Monday, January 09, 2012

On "Lady Rosa De Luxembourg"

Figure 1: Statue on top of Obelisk

During the last week of 2011, I saw an exhibition of Sanja Ivekovíc's work at the Museum of Modern Art (MOMA). This show, Sweet Violence, continues through March.

The centerpiece of the exhibition is Ivekovíc's Lady Rosa of Luxembourg. This work mocks a statue, Gëlle Fra (Golden Lady), in Luxembourg. As I understand it, the original commemorates partisans active during World War II. The base of Ivekovíc's obelisk combines the phrases "La Résistance", "La Justice", "La Liberté", "L’Indépendence"; "Kitsch", "Kultur", "Kapital", "Kunst"; and "Whore", "Bitch", "Madonna", "Virgin". Three words, one from each of the three groups, is repeated on each of the four sides.

As far as I can see, this work, despite its title, does not have much to do with Rosa Luxemburg. It is more a matter of épater la bourgeoisie. I think Luxemburg's friend and colleague Clara Zetkin was more of a feminist; Luxemburg focused more on class. I don't know how Luxemburg looked while giving speeches. I know she walked with a limp as a result of a childhood disease. One leg was longer than the other. So I doubt she stood like the statue.

And I didn't overhear any museum visitors discussing such questions as:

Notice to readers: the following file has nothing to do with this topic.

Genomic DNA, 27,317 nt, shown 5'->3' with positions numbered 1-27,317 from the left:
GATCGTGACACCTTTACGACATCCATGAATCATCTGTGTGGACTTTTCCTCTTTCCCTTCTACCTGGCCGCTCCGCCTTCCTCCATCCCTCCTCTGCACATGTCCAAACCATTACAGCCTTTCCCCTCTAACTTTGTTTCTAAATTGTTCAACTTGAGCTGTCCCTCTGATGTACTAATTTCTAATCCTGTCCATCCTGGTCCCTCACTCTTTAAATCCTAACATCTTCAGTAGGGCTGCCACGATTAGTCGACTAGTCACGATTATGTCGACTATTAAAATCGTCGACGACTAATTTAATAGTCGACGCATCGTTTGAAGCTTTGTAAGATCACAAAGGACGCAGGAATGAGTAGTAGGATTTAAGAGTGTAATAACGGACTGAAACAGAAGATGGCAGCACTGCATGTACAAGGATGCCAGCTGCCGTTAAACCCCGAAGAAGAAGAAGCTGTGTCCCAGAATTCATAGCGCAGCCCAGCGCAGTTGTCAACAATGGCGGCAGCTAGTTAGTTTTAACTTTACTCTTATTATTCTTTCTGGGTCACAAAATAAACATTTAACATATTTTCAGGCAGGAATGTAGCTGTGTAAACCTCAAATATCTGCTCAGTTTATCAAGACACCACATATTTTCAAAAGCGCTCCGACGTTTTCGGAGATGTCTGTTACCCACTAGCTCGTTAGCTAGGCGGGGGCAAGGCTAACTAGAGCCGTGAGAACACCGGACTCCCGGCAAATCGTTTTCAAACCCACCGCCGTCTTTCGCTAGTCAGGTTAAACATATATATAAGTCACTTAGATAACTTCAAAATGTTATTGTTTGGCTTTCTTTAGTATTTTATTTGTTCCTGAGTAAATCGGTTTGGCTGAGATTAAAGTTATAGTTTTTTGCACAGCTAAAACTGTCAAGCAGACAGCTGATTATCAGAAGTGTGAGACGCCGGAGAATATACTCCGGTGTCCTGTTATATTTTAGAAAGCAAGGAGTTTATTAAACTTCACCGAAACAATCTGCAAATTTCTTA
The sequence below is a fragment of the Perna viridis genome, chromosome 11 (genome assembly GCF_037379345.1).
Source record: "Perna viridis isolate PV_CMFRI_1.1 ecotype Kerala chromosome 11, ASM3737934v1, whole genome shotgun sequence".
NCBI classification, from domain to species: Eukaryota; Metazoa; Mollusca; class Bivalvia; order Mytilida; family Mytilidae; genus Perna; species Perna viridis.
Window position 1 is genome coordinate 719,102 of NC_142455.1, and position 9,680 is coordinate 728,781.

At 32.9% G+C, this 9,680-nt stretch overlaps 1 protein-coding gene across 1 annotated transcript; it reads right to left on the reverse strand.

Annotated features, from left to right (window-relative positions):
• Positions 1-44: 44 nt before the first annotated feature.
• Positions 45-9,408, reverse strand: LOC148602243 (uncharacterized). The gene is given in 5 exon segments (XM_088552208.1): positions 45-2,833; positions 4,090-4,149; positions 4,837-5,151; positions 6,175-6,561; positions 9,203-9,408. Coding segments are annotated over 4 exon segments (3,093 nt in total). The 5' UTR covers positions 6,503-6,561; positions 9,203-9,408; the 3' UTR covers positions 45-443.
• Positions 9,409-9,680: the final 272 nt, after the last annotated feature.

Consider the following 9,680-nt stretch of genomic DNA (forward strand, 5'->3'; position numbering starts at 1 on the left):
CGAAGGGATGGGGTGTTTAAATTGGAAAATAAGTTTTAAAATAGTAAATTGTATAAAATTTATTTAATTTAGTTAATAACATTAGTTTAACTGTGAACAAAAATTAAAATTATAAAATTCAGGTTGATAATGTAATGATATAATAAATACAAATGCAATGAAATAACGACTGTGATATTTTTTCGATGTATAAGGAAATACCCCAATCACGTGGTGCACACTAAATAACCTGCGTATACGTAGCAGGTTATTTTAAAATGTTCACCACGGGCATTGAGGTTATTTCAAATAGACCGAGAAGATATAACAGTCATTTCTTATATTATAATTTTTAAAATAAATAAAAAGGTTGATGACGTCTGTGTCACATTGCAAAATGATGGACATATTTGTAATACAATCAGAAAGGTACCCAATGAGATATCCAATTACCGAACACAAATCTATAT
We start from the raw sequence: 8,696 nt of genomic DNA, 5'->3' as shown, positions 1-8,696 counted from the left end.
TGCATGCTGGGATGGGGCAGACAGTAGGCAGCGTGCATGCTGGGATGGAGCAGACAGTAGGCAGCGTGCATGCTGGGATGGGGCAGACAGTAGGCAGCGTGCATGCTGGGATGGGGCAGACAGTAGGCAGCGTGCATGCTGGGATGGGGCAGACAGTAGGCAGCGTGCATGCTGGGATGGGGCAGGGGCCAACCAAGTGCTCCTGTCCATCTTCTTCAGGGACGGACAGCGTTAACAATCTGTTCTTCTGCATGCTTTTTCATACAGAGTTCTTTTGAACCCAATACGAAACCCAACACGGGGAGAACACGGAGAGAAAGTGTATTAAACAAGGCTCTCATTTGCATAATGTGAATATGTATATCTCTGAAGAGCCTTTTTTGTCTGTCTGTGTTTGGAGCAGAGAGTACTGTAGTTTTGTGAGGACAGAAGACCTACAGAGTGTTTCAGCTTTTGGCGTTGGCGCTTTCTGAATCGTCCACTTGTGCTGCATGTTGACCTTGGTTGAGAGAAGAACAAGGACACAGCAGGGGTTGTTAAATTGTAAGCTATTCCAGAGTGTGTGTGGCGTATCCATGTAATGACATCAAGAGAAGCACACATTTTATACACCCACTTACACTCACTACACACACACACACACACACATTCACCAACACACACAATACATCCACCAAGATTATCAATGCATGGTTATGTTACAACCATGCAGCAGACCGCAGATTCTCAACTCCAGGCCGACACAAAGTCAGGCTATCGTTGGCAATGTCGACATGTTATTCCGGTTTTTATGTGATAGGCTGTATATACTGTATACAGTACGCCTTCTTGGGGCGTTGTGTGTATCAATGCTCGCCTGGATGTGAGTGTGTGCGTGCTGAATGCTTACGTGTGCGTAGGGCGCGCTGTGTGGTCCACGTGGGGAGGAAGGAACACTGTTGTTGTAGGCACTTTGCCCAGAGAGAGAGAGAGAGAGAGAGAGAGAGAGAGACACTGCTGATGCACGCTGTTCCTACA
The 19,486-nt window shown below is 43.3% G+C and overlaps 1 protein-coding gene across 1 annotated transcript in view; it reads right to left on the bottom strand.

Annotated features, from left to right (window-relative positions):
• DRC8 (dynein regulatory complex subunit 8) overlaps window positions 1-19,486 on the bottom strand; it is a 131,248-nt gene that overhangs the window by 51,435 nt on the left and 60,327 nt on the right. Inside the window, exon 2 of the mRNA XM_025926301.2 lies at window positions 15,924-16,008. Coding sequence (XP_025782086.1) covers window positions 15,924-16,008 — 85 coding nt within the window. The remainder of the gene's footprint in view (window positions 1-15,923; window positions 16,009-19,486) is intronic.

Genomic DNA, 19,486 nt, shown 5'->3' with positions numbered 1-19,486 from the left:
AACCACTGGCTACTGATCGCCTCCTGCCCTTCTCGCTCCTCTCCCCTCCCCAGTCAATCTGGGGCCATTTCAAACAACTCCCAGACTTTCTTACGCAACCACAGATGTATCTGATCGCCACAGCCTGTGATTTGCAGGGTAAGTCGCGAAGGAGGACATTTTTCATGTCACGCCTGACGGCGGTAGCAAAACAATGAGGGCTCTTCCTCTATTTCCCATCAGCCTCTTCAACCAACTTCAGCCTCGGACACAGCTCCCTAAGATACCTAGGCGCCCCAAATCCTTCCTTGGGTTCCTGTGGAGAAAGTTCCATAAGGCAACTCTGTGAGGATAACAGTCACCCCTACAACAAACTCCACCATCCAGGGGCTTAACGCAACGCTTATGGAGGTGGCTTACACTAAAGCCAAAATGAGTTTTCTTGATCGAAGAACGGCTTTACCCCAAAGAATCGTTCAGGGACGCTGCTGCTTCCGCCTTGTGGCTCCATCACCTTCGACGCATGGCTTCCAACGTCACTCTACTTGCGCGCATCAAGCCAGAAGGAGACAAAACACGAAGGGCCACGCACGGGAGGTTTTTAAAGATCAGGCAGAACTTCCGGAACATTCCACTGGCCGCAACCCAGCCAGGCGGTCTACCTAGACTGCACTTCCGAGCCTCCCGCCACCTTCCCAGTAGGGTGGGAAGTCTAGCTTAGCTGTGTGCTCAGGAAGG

• Do Marx's models of simple and expanded reproduction require an outside source of demand for capitalists to make the depicted investment decisions?
  • Does Marx's depiction in volume 2 of Capital of smoothly reproducing capitalist economies contradict his account in volumes 1 and 3 of the breakdown of capitalism?


escaiguolquer said...

On the second question: "of course there is no contradiction".
As explained in Grossman's The Law of Accumulation, "smooth" reproduction schemas in vol.II does NOT represent actual capitalism performance, but the optimal possibility for a golden path of accumulation, showing interesting results along the way.
Grossman (ibidem) also shows that there's no need for "external" sources of demand for capitalist accumulation, as underconsumptionist of any times (Luxembourg among them) have claimed.

Robert Vienneau said...

I have not read Grossman. I tend to think of Joan Robinson's metallic ages as an analytical tool for explaining where the contradictions will arise that cause capitalist economies not to reproduce smoothly. I take that to be fairly close to being the same point.

I'm not sure about external sources. When the economy follows the model, the sources of demand are internal. But the capitalists have to make the correct accumulation decisions. For expanded reproduction, they're always just dissatisfied with current capacity so as to invest at just the right rate.